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Caring for Teeth


The most effective way to remove harmful food and bacteria from your child’s teeth and gums is by brushing them. Brushing soon after consuming food prevents food and bacteria from causing harmful acids that eventually break down the teeth.

Parents should be cleaning their children’s teeth starting at birth. Following feedings you can clean your baby’s gums by wiping their gums with a wet washcloth. Once their teeth have erupted, a soft baby toothbrush can now be used with non-fluoride toothpaste to clean their teeth after a meal. Children will need their parents’ help in brushing their teeth until they develop the manual dexterity to brush their teeth effectively by themselves. Once your child can properly spit out their toothpaste without swallowing any, they can now start using toothpaste with fluoride in it to brush. Effective cleaning can be accomplished in 1-2 minutes, using only about a pea-sized amount of toothpaste. Singing songs or using a timer may help your child brush the entirety of the time suggested.

It is best to brush thoroughly in the morning following breakfast and again right before it is time for bed. It is also recommended that your child brush or, at least, rinse their teeth with water after any other meals or snacks throughout the entire day.


Flossing is the one and only method for removing plaque and bacteria from those hard to reach places between the teeth. Floss is comprised of synthetic cord, which is inserted and moved in between the sides of two adjoining teeth. Flossing will successfully remove the plaque and bacteria that can cause potentially harmful cavity causing acids between the teeth. It is never too early to begin flossing you child’s teeth. Flossing on a day-to-day basis is proven to increase blood supply to the gum tissue, which in turn reduces the chances of developing cavities and gum-diseases (gingivitis, periodontal dieses).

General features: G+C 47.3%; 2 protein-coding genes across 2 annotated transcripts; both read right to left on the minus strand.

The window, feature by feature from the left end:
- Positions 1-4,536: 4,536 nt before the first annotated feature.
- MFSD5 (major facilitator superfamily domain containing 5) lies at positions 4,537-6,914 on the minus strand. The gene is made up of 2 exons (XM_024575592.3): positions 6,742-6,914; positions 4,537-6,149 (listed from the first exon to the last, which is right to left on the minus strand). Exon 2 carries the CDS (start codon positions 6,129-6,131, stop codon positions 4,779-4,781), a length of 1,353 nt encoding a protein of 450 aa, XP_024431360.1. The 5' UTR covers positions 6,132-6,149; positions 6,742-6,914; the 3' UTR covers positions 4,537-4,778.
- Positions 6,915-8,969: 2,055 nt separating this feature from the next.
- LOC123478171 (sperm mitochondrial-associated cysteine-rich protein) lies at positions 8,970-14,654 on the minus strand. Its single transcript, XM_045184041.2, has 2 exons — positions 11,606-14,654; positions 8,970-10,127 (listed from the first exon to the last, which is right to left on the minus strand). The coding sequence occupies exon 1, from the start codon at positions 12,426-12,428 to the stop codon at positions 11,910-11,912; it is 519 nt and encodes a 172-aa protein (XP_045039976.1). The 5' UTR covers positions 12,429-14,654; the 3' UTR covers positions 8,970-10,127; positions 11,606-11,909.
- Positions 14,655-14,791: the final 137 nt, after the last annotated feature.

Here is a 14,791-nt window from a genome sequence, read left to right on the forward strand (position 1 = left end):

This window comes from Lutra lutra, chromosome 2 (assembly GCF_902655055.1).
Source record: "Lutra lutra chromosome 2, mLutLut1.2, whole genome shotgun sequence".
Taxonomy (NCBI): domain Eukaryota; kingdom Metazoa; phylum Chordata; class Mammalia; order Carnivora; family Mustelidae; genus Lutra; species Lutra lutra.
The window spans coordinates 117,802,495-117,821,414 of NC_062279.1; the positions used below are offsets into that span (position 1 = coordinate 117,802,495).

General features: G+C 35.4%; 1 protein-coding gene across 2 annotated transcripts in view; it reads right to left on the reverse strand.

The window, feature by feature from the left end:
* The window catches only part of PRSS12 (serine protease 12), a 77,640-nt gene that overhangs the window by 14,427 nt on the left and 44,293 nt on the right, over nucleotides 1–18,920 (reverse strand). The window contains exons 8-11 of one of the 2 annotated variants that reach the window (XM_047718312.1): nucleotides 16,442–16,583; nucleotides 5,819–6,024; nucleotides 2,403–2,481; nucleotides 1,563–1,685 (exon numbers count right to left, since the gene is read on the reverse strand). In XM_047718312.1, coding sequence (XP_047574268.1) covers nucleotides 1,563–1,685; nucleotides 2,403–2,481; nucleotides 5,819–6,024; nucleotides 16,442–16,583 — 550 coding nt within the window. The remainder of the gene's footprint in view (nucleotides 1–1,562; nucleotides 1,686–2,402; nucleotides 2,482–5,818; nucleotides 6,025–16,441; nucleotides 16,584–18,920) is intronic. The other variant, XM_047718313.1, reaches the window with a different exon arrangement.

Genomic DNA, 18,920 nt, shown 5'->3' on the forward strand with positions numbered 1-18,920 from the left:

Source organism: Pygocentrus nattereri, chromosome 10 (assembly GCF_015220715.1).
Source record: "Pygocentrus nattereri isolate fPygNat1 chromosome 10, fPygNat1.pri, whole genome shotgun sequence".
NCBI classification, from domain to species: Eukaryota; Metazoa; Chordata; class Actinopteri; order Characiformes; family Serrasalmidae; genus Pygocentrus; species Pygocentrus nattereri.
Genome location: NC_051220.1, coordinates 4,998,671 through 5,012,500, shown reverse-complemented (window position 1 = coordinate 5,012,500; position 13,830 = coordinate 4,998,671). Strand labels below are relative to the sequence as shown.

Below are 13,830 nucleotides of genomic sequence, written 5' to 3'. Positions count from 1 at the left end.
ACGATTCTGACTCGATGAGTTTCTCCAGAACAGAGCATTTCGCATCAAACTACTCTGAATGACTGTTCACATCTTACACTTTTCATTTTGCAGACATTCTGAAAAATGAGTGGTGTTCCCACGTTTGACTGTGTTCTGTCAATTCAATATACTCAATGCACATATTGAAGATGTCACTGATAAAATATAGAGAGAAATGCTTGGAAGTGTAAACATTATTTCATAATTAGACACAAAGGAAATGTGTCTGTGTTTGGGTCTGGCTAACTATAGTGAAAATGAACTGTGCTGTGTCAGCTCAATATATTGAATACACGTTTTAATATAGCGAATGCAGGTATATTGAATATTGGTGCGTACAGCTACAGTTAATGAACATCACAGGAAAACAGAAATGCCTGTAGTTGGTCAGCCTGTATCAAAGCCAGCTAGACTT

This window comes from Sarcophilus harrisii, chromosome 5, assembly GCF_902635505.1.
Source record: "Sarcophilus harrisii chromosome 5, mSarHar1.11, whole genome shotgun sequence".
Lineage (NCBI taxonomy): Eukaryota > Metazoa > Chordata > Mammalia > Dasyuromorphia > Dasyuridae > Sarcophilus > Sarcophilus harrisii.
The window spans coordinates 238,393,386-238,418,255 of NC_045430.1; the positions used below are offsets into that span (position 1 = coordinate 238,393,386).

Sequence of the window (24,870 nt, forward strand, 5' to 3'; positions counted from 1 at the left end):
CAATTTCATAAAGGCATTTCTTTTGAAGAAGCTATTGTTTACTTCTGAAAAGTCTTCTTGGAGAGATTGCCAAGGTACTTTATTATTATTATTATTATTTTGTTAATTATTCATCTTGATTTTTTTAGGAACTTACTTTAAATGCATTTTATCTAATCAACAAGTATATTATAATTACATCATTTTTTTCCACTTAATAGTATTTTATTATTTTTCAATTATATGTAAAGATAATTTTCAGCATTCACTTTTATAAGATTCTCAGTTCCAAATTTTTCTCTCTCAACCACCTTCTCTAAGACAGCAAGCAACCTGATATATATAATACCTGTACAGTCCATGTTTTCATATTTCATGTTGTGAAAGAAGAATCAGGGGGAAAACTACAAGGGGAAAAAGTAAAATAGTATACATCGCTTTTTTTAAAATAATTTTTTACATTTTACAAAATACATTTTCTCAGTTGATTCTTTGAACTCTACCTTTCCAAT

Fluoride is found in city drinking water, several food products, toothpaste, and mouth rinses. The American Dental Association and American Academy of Pediatric Dentistry have recommended the usage of fluoride. In our office, we use a fluoride varnish that absorbs into the enamel of the tooth and strengthens it. This varnish is applied directly to the teeth to boost fluoride intake of the enamel.

Mouth Rinses

Mouth rinses have several benefits to your teeth and gums such as freshening breath, preventing or controlling tooth decay, reducing plaque and gingivitis, as well as reducing the formation of plaque or tarter on the teeth.

Most mouth rinses on the market today are available without prescription. Although it can be used either before or after brushing and flossing, mouth rinse is not a substitute for brushing or flossing. The use of a fluoride mouth rinse is not recommended for patients who do not spit it back out immediately after rinsing. When buying a quality mouth rinse, it is vital that you look for an ADA seal statement on the box on the product label, which assures that that product has been evaluated accurately for its safety and effectiveness.


Sealants are a tough and plastic material that protects the grooved and pitted surfaces of the teeth, especially the chewing surfaces of the back teeth where the majority of cavities are found. Sealant application is swift and easy and can be completed on your child’s initial or recall visit. Sealants cannot last forever, so they will need to be replaced as they wear away from the surface of the tooth over time. The tooth is first cleaned, and then a sealant material is brushed into the grooves of the tooth, and then hardened with a special curing light.


A balanced diet plays a key role in your child’s overall health and dental health. It is vital to eat a wide range of foods from each of the major food groups: breads, cereals, grain products, fruits, vegetables, meat, poultry, fish, and milk, cheese, and yogurt.

Foods and drinks that are eaten as an entire meal cause less harm to the teeth. More saliva is generated when eating a meal and that helps wash foods from the mouth and lessen the harmful effects of acids on teeth.

Children should always eat healthy snacks in between meals such as cheese, fruit, plain yogurt or raw veggies. If less than healthy snacks or drinks with a lot of sugar are introduced in between meals as snacks, there is a much higher chance of tooth decay caused by sugar. Every time you eat food or drinks that have sugar in them, acids attack the teeth for 20 minutes or more! The American Academy of Pediatrics recommends only 6-8 ounces or 1 cup of juice for children per day. Juice and milk should only be given to your children at mealtimes. Should they become thirsty in between meals, water is best.

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